The Attack of Red Beard

Circassian_princeEven though beards have been a staple in many cultures and have been a fashion statement for thousands of years…beards are in baby! They are literally everywhere and are more socially acceptable now than they ever have been. Beards are for men what mascara is for women. It is the lipstick for that weak chin, scrawny neck, and/or mask for that baby face. An internal study done by a group of psychologists have found that women found men with stubble the most attractive and preferred a man with facial hair as both short and long-term Clint_Eastwood_-_1960srelationships. Though women might find stubble the most attractive over full baby faced or a full beard; women perceived men with full beards as ‘the most masculine, aggressive, and socially mature’. The only downfall to this is that women found these men to look older than they actually were. If you can grow a beautiful beard; there could be another potential downfall to your beard: the dreaded red beard.

Kristofer_Hivju_(Cropped,_2015)I have been a strawberry blonde my entire life; and despite the fact that the famous warm reddish blonde hue being a trendy hair color, I haven’t always been truly fond of my hair color. Statistically speaking, 1 in every 4 children will be a red-head so I don’t feel completely out of place but red heads, just like blondes and brunettes, have many varying shades and tones that can vary from person to person. The strawberry blonde shade may share similar genetic make-up with its ‘ginger’ brethren but it is different. (Much like a ‘dirty blonde’ is different from a ‘platinum blonde’.) When I decided to grow out my beard, Daniel pointed out one day that the bristles descending from my cheeks and chin were bright red and my hair was a completely different color. I of course grew self-conscious of this and thought about cutting it off; but as the beard grew on me (both literally and figuratively), I started noticing that I was not the only man that was sporting a red beard without being  ginger up top. So what’s up with that?!?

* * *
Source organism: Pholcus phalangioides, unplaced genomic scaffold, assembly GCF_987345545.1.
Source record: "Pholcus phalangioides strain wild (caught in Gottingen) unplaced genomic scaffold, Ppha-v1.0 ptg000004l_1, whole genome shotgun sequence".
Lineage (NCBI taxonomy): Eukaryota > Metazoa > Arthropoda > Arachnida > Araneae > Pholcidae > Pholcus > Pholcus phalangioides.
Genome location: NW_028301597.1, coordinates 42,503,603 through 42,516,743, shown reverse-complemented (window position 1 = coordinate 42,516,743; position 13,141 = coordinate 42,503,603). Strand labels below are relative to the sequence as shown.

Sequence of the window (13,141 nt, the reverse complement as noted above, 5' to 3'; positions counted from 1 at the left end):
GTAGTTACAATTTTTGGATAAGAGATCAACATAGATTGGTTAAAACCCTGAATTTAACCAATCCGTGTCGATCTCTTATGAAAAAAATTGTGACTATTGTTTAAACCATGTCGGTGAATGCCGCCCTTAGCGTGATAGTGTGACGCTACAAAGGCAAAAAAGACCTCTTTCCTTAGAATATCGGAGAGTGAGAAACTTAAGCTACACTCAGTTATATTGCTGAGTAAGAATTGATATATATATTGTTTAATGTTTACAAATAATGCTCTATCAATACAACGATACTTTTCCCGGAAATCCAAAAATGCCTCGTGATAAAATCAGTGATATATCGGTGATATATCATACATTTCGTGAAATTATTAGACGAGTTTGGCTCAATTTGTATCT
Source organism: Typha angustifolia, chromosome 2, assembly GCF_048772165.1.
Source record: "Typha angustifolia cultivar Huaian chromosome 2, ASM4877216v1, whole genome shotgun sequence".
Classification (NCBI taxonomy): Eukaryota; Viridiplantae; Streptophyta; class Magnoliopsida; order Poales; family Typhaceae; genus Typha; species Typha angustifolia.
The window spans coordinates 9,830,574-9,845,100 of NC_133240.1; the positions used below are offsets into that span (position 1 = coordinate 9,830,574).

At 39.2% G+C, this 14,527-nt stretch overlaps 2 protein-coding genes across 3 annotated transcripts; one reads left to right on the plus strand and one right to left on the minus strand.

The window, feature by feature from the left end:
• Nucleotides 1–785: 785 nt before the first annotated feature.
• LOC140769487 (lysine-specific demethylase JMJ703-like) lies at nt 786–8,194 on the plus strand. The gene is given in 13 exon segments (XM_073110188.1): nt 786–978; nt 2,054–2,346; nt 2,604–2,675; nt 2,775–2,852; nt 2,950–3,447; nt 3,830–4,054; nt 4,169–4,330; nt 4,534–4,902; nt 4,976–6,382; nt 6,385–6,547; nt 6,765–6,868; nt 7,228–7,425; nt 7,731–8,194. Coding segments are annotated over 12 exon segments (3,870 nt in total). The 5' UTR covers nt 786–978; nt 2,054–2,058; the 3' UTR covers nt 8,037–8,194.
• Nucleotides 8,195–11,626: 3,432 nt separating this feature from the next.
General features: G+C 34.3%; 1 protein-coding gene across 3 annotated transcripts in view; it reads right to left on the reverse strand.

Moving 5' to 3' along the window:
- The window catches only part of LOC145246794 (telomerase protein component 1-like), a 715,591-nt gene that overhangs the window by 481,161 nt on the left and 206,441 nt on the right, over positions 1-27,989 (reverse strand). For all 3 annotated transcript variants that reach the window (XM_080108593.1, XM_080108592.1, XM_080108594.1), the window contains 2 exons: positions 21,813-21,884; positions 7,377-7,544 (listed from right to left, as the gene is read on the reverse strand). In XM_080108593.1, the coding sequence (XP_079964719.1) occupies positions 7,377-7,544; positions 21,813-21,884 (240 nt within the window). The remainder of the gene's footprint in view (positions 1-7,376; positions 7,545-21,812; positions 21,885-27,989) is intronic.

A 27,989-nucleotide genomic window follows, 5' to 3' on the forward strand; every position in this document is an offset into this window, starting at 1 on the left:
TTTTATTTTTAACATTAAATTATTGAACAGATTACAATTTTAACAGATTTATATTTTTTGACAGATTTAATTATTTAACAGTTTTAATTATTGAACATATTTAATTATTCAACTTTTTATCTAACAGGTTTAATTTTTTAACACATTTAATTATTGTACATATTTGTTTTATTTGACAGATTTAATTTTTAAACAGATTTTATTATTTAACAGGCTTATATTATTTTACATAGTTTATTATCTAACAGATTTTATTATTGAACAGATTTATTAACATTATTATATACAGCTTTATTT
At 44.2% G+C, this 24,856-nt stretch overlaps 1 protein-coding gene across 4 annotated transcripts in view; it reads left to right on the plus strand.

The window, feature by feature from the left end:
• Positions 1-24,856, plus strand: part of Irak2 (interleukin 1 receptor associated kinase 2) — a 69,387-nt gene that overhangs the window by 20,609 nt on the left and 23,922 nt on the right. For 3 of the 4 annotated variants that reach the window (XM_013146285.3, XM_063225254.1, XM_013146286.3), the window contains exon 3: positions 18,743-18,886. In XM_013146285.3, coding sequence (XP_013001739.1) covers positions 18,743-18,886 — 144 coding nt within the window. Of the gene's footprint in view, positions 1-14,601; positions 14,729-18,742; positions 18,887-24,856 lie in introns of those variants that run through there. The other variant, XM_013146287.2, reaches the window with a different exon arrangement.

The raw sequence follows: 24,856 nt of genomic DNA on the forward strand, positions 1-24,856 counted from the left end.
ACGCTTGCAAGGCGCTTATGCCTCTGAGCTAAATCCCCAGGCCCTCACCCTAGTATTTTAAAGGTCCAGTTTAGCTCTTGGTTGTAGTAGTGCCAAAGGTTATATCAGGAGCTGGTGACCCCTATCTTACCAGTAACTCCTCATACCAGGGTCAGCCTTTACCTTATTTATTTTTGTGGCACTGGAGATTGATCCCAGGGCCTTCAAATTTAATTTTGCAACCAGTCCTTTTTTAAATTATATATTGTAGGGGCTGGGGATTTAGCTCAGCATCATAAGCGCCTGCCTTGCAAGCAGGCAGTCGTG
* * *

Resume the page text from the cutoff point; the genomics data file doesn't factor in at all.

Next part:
To explain it, we have to remember that from a genetics point-of-view, that just like everything else that has to do with the human DNA code…the color of your hair is extremely complex. Most of us know about the X and Y chromosomes that are passed down from parents to their children but genetically, hair color is known as a ‘incomplete dominant hereditary trait’. This means that one specific hereditary gene will not be dominant over the other. Hair color (as well as other hereditary traits) is not just inherited from your parents but from grandparents or ancestors from even earlier. For someone to have red hair, biological studies indicate that the hair color is caused by the mc1rMC1R (Melanocortin 1 Receptor). The hair color is caused by the melanin and produces cells known as melanocytes. The melanocytes produce either eumelanin (darker hair) or pheomelanin (a reddish pigment). The combonation of these two melanins gives us the different tones that we have in our hair. Since genes aren’t complicated enough, if you have two of these MC1R genes in your DNA, then your red hair is going to pop up in a really unexpected place. If you are a man, this mostly occurs in your facial hair. So basically that means that even if your gene code signals that your family’s dominant brown hair to show up on your head; the gene for red hair may still pop up in your genetic code in the hairs of your chinny chin chin. That’s a really complex way of saying that even if you are a brunette you could possibly have a red beard. It basically says that at some point in your family’s lineage, someone had red hair. So don’t be upset with your mom if you have a red beard; blame your dad’s great-great-great-great-grandpa Benedict from Ireland.